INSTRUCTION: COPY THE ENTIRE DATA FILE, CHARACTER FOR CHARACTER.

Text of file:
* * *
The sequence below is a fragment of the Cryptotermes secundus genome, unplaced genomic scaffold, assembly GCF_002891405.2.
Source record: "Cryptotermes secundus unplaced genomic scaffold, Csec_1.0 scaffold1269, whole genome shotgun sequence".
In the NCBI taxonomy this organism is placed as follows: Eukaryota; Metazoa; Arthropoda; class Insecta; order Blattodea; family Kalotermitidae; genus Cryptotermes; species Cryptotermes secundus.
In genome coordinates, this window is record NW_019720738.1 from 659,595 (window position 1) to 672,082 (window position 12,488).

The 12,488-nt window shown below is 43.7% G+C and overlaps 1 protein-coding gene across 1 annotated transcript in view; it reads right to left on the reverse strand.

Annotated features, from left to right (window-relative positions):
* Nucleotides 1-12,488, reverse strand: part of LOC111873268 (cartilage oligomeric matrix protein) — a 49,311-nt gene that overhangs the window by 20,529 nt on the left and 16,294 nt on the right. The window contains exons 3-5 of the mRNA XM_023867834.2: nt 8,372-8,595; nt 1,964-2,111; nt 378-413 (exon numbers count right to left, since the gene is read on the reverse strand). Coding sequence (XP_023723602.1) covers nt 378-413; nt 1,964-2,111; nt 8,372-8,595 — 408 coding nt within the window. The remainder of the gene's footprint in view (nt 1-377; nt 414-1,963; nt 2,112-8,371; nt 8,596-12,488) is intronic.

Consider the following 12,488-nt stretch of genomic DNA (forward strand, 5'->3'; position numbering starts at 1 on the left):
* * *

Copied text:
The sequence below is a fragment of the Cryptotermes secundus genome, unplaced genomic scaffold, assembly GCF_002891405.2.
Source record: "Cryptotermes secundus unplaced genomic scaffold, Csec_1.0 scaffold1269, whole genome shotgun sequence".
In the NCBI taxonomy this organism is placed as follows: Eukaryota; Metazoa; Arthropoda; class Insecta; order Blattodea; family Kalotermitidae; genus Cryptotermes; species Cryptotermes secundus.
In genome coordinates, this window is record NW_019720738.1 from 659,595 (window position 1) to 672,082 (window position 12,488).

The 12,488-nt window shown below is 43.7% G+C and overlaps 1 protein-coding gene across 1 annotated transcript in view; it reads right to left on the reverse strand.

Annotated features, from left to right (window-relative positions):
* Nucleotides 1-12,488, reverse strand: part of LOC111873268 (cartilage oligomeric matrix protein) — a 49,311-nt gene that overhangs the window by 20,529 nt on the left and 16,294 nt on the right. The window contains exons 3-5 of the mRNA XM_023867834.2: nt 8,372-8,595; nt 1,964-2,111; nt 378-413 (exon numbers count right to left, since the gene is read on the reverse strand). Coding sequence (XP_023723602.1) covers nt 378-413; nt 1,964-2,111; nt 8,372-8,595 — 408 coding nt within the window. The remainder of the gene's footprint in view (nt 1-377; nt 414-1,963; nt 2,112-8,371; nt 8,596-12,488) is intronic.

Consider the following 12,488-nt stretch of genomic DNA (forward strand, 5'->3'; position numbering starts at 1 on the left):